During early 2012, Panthera (www.panthera.org) (led by Peter Lindsey, a SULi member) partnered up with the Range Wide Programme for cheetah and African wild dog conservation (RWP; hosted by a partnership between the Zoological Society of London and the Wildlife Conservation Society) to organise a meeting on illegal hunting and the bushmeat trade in African savannas. The rationale behind the meeting was a growing feeling that the bushmeat trade represents a very serious threat to wildlife populations in the savanna biome, but that the threat is underappreciated by governments, NGOs, the research community and other stakeholders. While the threat posed by the bushmeat trade in forest biomes in Africa is well understood, that scale of the problem in savannas is little known, perhaps due to a misconception that the threat is a low-key subsistence phenomenon. Twenty-nine experts (with experience on the bushmeat trade from 29 different African countries) gathered in Johannesburg to brainstorm the topic of illegal hunting and the bushmeat trade in African savannas. SULi was represented by Mike Murphree, who presented on his experience with the devolution of rights to use and manage wildlife for food in Ghana. By the end of the meeting, consensus was reached on what the key drivers of the problem are and what solutions are needed to address the issue. In addition, insights into the impacts of illegal bushmeat hunting were collated.

After the bushmeat meeting, a comprehensive technical report was compiled which outlined existing knowledge on the drivers and impacts of the bushmeat trade in African savannas, and on solutions necessary to address the problem (available from http://www.panthera.org/sites/default/files/bushmeat%20report%20v2%20lo_0.pdf). That report was subsequently condensed into a scientific publication, which has been published in Biological Conservation.  In addition, a policy brief was produced which outlined the issues in a succinct form for presentation to African governments.
The outputs of the technical workshop were then used as the basis to discuss this looming crisis with a number of Southern Africa Development Community member states at a workshop convened in October 2012 by the RWP and funded by the FAO SFS (SADC Subregional office). Rosie Cooney from SULi took part. Six wildlife authorities were present (Tanzania, Malawi, Zambia, Mozambique, Zimbabwe and South Africa), with agricultural government representation from eight SADC member states. All participants agreed that the issue was of major concern and a set of guiding principles was drawn up for use by member states, the SADC Secretariat, development partners, conservation NGOs and other interested parties to guide efforts at regional, national and local levels to reduce the threat. The term “wild meat” in the principles refers to meat from wildlife as opposed to meat from any domesticated animal. Wild meat may be harvested and traded either legally or illegally and either sustainably or unsustainably. Wild meat can be sourced from a variety of areas including but not exclusively protected areas, community managed areas and game farms.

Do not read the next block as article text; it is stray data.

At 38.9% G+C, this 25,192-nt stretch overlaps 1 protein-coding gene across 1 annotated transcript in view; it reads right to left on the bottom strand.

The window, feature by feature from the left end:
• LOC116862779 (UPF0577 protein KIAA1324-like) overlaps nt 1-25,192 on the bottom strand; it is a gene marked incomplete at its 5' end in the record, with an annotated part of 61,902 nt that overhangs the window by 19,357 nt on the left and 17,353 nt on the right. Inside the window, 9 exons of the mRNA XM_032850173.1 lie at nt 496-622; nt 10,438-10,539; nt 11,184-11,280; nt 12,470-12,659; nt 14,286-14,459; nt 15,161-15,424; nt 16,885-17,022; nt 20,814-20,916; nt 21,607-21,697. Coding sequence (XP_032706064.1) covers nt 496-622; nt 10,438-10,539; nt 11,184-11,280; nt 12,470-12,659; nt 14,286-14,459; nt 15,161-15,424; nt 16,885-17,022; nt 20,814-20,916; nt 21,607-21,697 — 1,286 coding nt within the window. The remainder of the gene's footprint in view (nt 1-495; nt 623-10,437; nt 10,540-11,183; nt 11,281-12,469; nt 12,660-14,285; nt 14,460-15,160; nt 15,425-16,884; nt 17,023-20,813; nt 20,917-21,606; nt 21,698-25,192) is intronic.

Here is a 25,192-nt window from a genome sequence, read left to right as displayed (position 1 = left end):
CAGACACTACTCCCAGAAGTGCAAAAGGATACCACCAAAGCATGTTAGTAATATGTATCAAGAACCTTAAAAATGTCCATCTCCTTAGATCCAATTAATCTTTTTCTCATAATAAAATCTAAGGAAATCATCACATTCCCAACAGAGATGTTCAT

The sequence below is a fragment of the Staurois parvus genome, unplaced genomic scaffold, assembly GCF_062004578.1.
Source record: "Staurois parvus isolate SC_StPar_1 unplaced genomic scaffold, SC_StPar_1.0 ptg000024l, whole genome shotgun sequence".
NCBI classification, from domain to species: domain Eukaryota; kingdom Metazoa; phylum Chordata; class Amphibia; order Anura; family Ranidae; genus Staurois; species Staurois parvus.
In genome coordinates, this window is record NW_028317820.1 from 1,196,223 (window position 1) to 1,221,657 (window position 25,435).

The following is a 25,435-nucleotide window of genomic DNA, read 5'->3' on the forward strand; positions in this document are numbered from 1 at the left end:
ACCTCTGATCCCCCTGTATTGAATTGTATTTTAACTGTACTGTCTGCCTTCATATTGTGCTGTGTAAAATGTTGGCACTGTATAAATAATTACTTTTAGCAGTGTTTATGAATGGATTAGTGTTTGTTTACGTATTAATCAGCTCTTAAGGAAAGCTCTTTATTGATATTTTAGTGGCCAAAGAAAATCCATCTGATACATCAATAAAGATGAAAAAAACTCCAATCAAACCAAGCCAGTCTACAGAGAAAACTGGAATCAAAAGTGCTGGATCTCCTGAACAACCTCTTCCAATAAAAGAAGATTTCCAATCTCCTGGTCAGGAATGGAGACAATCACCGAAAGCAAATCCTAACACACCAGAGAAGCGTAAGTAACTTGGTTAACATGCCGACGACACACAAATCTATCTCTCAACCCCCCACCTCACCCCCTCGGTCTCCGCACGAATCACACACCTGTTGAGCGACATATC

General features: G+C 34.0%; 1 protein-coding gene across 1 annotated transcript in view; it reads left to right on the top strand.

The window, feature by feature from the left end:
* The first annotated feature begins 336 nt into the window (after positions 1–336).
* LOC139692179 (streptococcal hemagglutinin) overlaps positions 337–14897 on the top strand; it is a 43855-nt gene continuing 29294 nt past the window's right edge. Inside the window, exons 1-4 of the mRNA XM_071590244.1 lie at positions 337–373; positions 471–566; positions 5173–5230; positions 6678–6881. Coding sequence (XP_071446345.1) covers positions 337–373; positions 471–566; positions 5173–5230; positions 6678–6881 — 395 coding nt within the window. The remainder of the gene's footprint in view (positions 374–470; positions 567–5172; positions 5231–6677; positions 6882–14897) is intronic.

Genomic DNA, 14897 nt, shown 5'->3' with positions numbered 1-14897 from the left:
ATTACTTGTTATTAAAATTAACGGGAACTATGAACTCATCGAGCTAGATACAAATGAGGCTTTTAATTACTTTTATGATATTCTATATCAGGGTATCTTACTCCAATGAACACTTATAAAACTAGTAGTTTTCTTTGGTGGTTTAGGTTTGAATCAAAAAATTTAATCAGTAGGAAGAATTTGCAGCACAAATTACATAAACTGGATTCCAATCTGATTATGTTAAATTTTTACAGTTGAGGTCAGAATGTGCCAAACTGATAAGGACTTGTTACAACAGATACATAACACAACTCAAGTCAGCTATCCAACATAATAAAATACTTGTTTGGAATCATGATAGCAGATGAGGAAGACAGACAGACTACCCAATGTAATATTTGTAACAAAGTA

The technical report and the guiding principles were then formally tabled and presented at the 31st SADC Wildlife Technical Meeting held in Johannesburg on the 18th of February 2013. The issue was well received and support from the SADC Secretariat requested to develop a strategy, after full consultation of each relevant member state is carried out. Funding has also been sourced, primarily from FAO with support from SULi and the RWP for a 6 month consultancy carried out in partnership between the RWP, SULi, IUCN East and Southern Africa Office and TRAFFIC to document the economic impact of illegal hunting and the bushmeat trade, the results of which should be available by the end of 2013.

Dr Gianetta (Netty) Purchase is Lead Coordinator, Range wide programme for conservation at ZSL/WCS, Dr. Peter Lindsey is the Policy Initiative Coordinator for Panthera's Lion Program.

Photo - below and top right: Cheetah (Acinonyx jubatus). Credit: IUCN Photo Library-Sue Mainka.